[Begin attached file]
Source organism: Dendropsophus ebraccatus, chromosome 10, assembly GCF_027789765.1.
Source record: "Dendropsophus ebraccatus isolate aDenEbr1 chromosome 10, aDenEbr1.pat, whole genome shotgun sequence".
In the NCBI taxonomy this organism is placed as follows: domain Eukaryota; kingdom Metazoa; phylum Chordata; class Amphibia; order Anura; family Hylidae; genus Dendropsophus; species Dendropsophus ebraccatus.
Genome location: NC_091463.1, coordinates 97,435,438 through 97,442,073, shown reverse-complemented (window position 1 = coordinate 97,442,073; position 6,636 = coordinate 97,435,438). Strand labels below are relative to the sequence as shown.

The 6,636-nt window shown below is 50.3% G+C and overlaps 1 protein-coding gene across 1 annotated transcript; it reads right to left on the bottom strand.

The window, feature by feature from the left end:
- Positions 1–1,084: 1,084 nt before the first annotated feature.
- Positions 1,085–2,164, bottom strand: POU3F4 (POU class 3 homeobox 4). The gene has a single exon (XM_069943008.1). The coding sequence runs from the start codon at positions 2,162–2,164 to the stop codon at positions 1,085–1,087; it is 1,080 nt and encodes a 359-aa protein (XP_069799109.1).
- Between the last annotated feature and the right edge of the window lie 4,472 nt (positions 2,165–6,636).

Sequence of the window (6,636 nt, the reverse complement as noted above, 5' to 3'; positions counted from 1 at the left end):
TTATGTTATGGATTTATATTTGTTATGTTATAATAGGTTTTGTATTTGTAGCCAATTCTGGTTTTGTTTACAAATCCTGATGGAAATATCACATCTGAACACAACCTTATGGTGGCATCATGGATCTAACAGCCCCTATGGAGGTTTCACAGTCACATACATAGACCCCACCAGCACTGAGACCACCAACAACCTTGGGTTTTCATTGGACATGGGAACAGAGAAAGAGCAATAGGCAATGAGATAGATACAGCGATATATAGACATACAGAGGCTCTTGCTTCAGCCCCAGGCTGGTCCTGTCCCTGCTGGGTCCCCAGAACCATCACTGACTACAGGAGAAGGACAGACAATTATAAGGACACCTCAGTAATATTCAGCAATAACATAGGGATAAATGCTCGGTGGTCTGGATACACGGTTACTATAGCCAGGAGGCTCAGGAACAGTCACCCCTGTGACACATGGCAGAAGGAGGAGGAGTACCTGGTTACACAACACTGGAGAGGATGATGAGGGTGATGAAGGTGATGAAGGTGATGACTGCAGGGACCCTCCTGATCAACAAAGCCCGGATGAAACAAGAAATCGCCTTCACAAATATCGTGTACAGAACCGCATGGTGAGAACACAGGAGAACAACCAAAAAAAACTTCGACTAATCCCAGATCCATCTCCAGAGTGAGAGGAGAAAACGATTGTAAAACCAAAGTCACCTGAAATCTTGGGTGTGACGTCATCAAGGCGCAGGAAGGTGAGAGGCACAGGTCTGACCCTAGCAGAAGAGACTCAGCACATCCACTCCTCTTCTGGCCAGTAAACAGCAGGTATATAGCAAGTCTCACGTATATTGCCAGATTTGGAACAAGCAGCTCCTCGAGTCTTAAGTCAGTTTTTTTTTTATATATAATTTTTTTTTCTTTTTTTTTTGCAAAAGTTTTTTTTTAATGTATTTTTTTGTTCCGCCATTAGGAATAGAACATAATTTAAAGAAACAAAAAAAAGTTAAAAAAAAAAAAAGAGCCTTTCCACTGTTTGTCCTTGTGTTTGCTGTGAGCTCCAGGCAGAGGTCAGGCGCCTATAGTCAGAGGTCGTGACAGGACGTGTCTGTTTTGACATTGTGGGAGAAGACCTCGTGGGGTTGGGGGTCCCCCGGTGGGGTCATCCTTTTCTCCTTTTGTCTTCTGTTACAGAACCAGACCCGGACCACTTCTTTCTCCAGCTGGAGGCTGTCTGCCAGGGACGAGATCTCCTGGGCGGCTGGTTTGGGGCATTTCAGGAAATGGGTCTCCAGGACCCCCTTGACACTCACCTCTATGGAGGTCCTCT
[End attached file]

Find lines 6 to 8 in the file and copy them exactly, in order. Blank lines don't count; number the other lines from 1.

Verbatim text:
The window, feature by feature from the left end:
- Positions 1–1,084: 1,084 nt before the first annotated feature.
- Positions 1,085–2,164, bottom strand: POU3F4 (POU class 3 homeobox 4). The gene has a single exon (XM_069943008.1). The coding sequence runs from the start codon at positions 2,162–2,164 to the stop codon at positions 1,085–1,087; it is 1,080 nt and encodes a 359-aa protein (XP_069799109.1).